|In tests thermal cameras and radar were able to prevent an autonomous car from hitting a moving dummy. (Image source: FLIR Systems)|
FLIR Systems has contracted VSI Labs to help study how thermal sensors can enhance automotive safety. VSI reports that tests completed in December 2019 at the America Center for Mobility near Detroit, MI showed that thermal sensors, developed by FLIR, combined with radar created an effective automatic emergency braking (AEB) system that can detect pedestrians, estimate their distance from a vehicle, and stop the vehicle at a safe distance.
Three test cases were conducted using an Euro NCAP Pedestrian Target (EPTa), a belt-driven, human-sized test dummy: Having the dummy already standing in the road; having it cross the road; and having it cross the road from behind an obstruction. In each case, VSI reports the thermal-enabled AEB system was able to successfully bring the test vehicle to a stop before hitting the dummy. In total, VSI ran the vehicle through 35 test runs in both day and nighttime scenarios without hitting the dummy.
|(Image source: FLIR Systems)|
Thermal cameras hold a particular advantage for automotive sensing systems in that they function well in both daylight and darkness. These sensors are also not susceptible to headlight glare, bright sunlight, fog, or other inclement weather. They can also see up to four times farther than typical headlights.
More and more automakers have been examining ways to integrate thermal sensing into autonomous vehicles. New thermal sensors for automotive had a significant presence at CES 2020 with products such as the Viper, a thermal camera developed by Adasky that can be directly embedded into vehicle headlights. There's also the Raven thermal camera from TriEye, which is algorithm agnostic and can be implemented into existing ADAS and autonomous vehicle architectures.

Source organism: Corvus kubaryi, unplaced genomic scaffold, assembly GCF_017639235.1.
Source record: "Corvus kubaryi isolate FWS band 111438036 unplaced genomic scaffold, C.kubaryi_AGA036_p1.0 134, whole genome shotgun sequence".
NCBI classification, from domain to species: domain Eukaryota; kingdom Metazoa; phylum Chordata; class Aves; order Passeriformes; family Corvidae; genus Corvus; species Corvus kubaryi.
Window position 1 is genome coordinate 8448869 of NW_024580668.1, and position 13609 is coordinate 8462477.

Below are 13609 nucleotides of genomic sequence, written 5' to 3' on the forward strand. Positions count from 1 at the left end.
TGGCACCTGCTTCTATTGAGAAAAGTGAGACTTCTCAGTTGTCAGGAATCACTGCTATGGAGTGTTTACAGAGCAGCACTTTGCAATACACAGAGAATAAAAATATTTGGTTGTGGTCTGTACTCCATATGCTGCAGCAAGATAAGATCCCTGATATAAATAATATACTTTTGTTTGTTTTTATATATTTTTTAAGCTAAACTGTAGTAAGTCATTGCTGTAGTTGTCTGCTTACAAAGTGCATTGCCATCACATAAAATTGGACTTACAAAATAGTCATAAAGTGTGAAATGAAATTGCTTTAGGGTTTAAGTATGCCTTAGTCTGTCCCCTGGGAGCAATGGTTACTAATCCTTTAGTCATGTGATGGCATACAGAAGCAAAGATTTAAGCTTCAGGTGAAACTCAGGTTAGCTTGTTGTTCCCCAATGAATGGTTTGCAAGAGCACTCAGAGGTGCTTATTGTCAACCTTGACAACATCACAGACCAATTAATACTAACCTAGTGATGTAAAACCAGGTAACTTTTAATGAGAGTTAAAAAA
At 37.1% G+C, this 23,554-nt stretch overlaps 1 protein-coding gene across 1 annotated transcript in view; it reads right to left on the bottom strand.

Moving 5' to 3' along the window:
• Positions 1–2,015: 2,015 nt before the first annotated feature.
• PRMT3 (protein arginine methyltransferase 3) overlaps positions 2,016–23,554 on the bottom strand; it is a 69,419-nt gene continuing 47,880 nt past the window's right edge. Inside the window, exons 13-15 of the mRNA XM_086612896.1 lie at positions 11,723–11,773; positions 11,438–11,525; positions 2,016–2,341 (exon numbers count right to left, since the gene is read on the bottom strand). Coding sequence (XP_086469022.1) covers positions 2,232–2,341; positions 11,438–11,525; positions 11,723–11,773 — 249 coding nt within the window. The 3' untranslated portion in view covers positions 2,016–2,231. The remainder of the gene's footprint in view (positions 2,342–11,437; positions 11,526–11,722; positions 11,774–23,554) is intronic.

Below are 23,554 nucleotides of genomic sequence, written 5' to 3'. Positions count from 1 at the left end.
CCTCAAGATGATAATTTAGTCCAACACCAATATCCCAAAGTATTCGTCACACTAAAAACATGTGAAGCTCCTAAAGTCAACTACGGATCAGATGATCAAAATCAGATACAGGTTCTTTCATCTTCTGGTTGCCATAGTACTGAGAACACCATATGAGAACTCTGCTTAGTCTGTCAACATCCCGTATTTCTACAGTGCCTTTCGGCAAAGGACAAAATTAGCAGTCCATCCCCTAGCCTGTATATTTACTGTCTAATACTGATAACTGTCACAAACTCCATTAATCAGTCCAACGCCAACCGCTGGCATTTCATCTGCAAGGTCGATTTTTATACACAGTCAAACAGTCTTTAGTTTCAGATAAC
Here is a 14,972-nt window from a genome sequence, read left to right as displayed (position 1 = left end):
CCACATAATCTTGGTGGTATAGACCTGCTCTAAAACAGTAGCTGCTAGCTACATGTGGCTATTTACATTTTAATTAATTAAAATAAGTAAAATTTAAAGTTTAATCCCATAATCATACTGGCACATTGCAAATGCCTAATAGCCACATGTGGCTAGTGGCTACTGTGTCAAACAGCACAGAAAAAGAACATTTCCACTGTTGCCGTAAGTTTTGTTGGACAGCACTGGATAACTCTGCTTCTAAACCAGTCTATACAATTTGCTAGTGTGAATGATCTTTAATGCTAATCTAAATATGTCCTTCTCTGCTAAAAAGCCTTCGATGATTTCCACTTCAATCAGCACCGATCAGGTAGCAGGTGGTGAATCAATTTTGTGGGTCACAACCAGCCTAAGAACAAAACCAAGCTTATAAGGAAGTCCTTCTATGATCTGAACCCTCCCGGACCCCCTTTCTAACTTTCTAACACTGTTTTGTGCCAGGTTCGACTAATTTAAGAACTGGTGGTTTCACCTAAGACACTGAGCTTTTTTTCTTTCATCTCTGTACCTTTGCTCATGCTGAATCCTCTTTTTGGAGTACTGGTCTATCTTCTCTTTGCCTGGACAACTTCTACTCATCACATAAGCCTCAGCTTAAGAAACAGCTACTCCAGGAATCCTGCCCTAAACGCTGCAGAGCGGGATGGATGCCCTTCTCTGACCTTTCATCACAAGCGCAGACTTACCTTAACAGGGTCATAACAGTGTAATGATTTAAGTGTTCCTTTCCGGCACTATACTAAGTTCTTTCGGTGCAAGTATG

FLIR itself came out of CES 2020 with an announcement that is is partnering with ANSYS in a deal that will see FLIR's thermal sensors being integrated into ANSYS' driving simulator so that thermal camera designs can be modeled, tested, and validated in virtual environments. “FLIR Systems’ recognizes the limitations of relying solely on gathering machine learning datasets in the physical world to make automotive thermal cameras as safe and reliable as possible for automotive uses,” Eric Bantegnie, vice president and general manager at ANSYS, said in a press statement. “Now with ANSYS solutions, FLIR can further empower automakers to speed the creation and certification of assisted-driving systems with thermal cameras.”
FLIR had a busy 2019 and announced a partnership with Veoneer that will see Veoneer bringing FLIR's thermal cameras into Level 4 autonomous vehicles as soon as 2021.
VSI Labs has said it is planning to conduct more tests of the thermal AEB system. In regards to the 2019 tests VSI commented: “Not all testing requirements were met as the winter weather was colder than the specified testing temperature range, roadways had snowy, wet, or slick surfaces, and wind interfered with the test fixtures.”
Additional testing is planned for spring and summer of 2020 when weather conditions will be more ideal and FLIR and VSI are able to make algorithmic improvements to the AEB system.
Chris Wiltz is a Senior Editor at Design News covering emerging technologies including AI, VR/AR, blockchain, and robotics.